Third, when speaking of the laws of nature he holds to so reverently, he never bothers to ask what is arguably the most important question about those laws: How did they come into existence? This is particularly important when trying to explain how “something” could come from “nothing” through the Big Bang, which Hawking attempts to explain through the laws of physics (unconvincingly, I might add, and in a way that raises more questions than answers). As Alan Guth, one of the leading physicists of our day at M.I.T. has written, even if you could come up with a theory that would account for the creation of something from nothing through the laws of physics, you’d still have to account for the origin of the laws of physics!

In the end, Hawking admits that we now know the laws that govern what happens “in all but the most extreme conditions, like the origin of the universe, or black holes.”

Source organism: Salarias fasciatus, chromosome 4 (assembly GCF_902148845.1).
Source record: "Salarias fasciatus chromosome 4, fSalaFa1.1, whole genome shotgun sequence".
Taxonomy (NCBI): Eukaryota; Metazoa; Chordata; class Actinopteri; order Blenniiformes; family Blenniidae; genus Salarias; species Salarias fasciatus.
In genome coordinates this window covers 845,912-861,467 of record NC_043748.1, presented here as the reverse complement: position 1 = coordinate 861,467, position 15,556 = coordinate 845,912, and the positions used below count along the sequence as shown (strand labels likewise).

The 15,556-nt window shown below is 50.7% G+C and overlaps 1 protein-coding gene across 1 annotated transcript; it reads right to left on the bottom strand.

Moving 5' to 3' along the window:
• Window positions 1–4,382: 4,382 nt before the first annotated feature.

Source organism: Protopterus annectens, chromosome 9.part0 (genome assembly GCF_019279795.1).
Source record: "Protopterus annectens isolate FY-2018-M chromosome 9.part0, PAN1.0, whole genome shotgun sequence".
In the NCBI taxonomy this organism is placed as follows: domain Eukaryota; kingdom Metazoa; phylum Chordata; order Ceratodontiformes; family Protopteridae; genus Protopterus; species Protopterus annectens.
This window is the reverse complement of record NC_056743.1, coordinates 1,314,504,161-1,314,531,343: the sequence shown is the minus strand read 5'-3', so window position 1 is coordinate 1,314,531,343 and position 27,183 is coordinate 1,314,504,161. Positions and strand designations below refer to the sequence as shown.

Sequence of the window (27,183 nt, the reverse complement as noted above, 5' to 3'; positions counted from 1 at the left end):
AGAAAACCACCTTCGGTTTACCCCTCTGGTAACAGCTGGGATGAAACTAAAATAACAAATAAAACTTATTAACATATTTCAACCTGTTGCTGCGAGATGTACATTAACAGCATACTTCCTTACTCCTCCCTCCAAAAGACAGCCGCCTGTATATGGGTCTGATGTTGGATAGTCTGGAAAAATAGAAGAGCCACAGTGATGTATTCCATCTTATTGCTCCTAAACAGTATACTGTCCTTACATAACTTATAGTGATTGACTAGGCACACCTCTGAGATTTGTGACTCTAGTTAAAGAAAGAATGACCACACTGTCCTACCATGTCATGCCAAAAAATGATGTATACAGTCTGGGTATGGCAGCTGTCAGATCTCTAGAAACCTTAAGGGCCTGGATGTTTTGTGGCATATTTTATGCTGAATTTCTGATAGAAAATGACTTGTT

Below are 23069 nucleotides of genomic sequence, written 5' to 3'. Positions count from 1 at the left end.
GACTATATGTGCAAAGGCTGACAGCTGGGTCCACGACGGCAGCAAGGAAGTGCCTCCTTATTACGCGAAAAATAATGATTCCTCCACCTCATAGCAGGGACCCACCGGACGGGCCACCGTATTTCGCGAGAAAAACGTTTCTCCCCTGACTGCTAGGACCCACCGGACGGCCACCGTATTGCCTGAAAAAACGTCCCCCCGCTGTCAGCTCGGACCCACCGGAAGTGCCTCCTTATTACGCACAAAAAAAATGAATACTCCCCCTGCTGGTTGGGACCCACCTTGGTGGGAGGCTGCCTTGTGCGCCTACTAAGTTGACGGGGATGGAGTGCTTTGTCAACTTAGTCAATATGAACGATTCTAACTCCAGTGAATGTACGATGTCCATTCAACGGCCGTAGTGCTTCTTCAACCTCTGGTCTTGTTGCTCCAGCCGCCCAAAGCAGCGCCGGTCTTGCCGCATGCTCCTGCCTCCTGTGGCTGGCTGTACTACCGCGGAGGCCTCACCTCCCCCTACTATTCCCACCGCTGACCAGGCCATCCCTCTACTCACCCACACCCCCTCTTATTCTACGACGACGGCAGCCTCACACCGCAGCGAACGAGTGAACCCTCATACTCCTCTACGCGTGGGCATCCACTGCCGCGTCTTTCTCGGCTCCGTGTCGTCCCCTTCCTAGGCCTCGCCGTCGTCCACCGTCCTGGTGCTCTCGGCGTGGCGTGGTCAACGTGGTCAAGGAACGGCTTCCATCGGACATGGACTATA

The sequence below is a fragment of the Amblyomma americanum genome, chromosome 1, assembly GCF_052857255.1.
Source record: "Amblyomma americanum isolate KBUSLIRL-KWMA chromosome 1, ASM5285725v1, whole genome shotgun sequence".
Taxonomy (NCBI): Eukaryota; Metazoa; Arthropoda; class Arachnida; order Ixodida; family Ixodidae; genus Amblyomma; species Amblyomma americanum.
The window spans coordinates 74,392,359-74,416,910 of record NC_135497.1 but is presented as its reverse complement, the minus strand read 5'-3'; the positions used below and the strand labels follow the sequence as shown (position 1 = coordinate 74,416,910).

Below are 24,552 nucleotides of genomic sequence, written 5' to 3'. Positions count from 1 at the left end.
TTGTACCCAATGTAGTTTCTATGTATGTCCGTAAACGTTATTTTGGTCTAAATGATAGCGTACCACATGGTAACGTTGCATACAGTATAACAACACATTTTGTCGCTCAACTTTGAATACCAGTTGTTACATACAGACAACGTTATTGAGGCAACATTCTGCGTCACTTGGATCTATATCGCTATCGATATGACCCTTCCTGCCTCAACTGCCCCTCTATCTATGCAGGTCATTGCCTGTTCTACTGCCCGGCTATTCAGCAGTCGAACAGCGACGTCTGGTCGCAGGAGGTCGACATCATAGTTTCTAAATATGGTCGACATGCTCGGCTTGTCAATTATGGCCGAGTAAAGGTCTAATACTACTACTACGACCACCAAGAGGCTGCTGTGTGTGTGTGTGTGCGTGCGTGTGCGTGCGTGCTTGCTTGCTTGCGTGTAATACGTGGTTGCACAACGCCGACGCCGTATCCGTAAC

Yes.

But it is precisely the questions – and mystery – surrounding those “extreme conditions” that consistently point to God. And why Hawking gives a very brief, but also very bad, answer to the biggest question of all.

And, sadly, now he knows it all too well.

James Emery White

 

Sources

Stephen Hawking, Brief Answers to the Big Questions.

Alan Guth, The Inflationary Universe.


About the Author

James Emery White is the founding and senior pastor of Mecklenburg Community Church in Charlotte, NC, and the ranked adjunctive professor of theology and culture at Gordon-Conwell Theological Seminary, where he also served as their fourth president. His latest book, Meet Generation Z: Understanding and Reaching the New Post-Christian World, is available on Amazon. To enjoy a free subscription to the Church & Culture blog, visit ChurchAndCulture.org, where you can view past blogs in our archive and read the latest church and culture news from around the world. Follow Dr. White on Twitter and Instagram @JamesEmeryWhite.